Hamba– Ilonggo for door jamb. One bonus about my job, my Ilonggo vocabulary increased!
Options for hamba: cement or wood.
Most go for cement because of the anay. But I preferred wood. My architect also preferred wood and he suggested I buy hamba in a hardware store. There were many kinds of wood there, but I just took what my architect suggested. The staff in the store will ask you the size of your door. So be sure to carry a list of the width and height of your doors to save you a telephone call or another trip. Take note of the thickness of your wall, too.
Our bedroom doors were 80 cm wide, bathroom doors were 70cm, kitchen door was 90cm and front door was 100cm. Thickness of wall was 4 inches. I bought all the hamba for the doors except for the front door.
My foreman and panday were not very happy with the hamba. ” Mahumok ni doc.” True enough, when you press your fingernails on it, it will leave a mark. “Kag hindi ni mabato sa ulan kag init,” they said. They relayed a story in one house that they had to replace the hamba because the owners could not lock the door during the rainy season.
My reply: ” It’s ok, kung masira, palitan lang next time (Will just replace it once damaged).” Although it bothered me for some nights thinking about their stories of my hamba, I have to take control. Must have the right attitude.
“Ano gusto mo pagbutang sang hamba?” my panday asked. Huh? I didn’t have any idea on this detail. The hamba off the shelf was a little short of 4 inches, the thickness of our wall.
Being the contractor of my own house, there were a lot of design details I was often asked during the construction. If I did not have a clue, I would ask my husband. If he didn’t have a clue, too, we would often look at our apartment details. I was often spotted staring intently at some detail of a house or building we were visiting. I suddenly notice things I didn’t mind before. Like the door jambs.
I had the hamba positioned such that its side was levelled with the side of the interior room (blue arrow). At the outside (red arrow), it was seen flushed back an inch from the side of the wall.
Later, our architect noticed it. And he commented about a design principle: “No two unlike materials should be flushed or levelled with each other. Para hindi makita ang tinabuan.”
All our doors were custom made.
Our interior doors in the second floor were designed with four panels because our sliding windows in the second floor were also four panelled. I had it made with mahogany framing and 1/4 inch plywood panels. The panday suggested to use all mahogany. “Para mabakod, dok (So that it’s durable).” I preferred the plywood so that the door would not be heavy. And besides, “Kung masira, palitan lang next time (Will just replace it once damaged).”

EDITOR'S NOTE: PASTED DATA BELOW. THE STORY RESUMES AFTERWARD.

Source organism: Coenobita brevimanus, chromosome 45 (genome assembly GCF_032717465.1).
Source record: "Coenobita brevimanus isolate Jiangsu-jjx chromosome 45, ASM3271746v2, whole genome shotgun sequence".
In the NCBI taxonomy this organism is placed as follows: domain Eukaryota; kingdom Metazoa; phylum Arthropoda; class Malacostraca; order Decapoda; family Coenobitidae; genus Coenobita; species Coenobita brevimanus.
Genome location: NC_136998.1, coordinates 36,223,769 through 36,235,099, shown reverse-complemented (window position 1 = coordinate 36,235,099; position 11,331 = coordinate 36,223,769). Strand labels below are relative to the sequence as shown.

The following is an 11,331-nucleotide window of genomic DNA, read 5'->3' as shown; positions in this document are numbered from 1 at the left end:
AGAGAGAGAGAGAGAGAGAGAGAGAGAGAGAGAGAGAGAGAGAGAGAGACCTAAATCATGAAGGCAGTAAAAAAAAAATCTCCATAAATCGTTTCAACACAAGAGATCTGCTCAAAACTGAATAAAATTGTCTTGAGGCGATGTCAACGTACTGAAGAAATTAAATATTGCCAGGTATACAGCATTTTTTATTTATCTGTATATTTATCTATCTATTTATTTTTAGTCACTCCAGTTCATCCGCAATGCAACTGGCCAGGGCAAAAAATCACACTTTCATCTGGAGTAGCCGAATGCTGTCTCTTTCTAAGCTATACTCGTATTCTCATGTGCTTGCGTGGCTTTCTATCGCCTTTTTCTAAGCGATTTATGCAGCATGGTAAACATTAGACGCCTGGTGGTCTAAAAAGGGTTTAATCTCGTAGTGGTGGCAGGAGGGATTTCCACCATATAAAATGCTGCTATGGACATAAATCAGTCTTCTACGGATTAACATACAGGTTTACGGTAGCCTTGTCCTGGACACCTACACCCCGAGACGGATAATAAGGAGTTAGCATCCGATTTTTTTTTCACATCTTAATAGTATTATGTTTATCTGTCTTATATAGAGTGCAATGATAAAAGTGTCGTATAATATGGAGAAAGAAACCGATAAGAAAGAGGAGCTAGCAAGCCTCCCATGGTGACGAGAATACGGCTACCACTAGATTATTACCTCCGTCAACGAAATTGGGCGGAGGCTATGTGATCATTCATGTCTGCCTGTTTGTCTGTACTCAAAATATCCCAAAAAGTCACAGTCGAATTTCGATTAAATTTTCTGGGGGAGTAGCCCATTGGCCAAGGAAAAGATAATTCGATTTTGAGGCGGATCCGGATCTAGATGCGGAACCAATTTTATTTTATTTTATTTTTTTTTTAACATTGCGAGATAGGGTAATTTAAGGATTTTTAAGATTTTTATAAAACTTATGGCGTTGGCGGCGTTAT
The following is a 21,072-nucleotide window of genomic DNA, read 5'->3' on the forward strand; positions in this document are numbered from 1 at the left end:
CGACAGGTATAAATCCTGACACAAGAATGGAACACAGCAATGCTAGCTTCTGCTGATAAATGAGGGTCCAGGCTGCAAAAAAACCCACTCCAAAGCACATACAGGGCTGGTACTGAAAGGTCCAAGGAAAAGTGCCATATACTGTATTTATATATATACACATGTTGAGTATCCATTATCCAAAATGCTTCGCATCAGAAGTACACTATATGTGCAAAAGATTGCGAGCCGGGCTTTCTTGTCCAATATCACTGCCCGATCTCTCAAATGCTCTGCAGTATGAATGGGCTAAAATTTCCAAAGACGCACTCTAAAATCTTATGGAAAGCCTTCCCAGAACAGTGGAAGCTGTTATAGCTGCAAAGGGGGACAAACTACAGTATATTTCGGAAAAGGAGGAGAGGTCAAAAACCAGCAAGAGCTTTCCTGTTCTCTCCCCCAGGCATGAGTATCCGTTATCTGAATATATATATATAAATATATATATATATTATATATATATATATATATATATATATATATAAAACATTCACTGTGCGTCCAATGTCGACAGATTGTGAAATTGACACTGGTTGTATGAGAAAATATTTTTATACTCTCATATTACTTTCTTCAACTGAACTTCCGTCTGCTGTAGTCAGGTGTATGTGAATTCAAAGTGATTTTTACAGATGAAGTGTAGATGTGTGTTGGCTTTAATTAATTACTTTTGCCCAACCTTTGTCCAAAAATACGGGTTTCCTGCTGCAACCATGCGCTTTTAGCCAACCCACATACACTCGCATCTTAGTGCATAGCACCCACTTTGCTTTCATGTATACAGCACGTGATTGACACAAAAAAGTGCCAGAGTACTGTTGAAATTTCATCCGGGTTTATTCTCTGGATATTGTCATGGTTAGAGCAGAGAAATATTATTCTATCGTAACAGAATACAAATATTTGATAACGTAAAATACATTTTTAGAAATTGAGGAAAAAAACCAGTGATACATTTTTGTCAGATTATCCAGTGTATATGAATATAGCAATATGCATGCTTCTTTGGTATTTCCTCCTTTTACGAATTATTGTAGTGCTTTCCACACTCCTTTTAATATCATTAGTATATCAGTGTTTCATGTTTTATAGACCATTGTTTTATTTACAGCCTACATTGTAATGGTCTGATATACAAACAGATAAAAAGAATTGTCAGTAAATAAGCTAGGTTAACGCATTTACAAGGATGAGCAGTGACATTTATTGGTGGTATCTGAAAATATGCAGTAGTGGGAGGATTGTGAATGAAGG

Notice that the hamba was levelled to the wall. According to my architect, to remedy it, a door trim is recommended. Well, maybe next time when with extra cash.
The pintor (painter) who did my floors also painted the hamba and doors. I instructed the color of the panel to be like the mahogany floors, and emphasized that the U cut (blue arrow) should be darkest so that the panels will protrude.
Our main door was made of teakwood. Hamba, also teak, was custom made. Design principle was already followed. The hamba protruded 1-2 cm. from the wall, inside and out. It’s a big main door. Height was 8ft. The design was like stacked horizontal slabs so it would complement the jalousie windows.
The kitchen door was same as the front door except for the height. It was standard height at 7 ft.
Our big side door. For the future side porch. Notice that the hamba was not levelled with the wall. Looks good. No need for a door trim.
So, that’s all our doors. In case you are wondering about the stainless louvers at the top of the doors and jalousie windows, they are for air circulation. So that even if the windows are closed because of the rain, it would still be comfortable inside the house.
Yes, the louvers works. Will discuss next time how our house takes advantage of nature and stays comfortable in hot or rainy days, or brown-out times.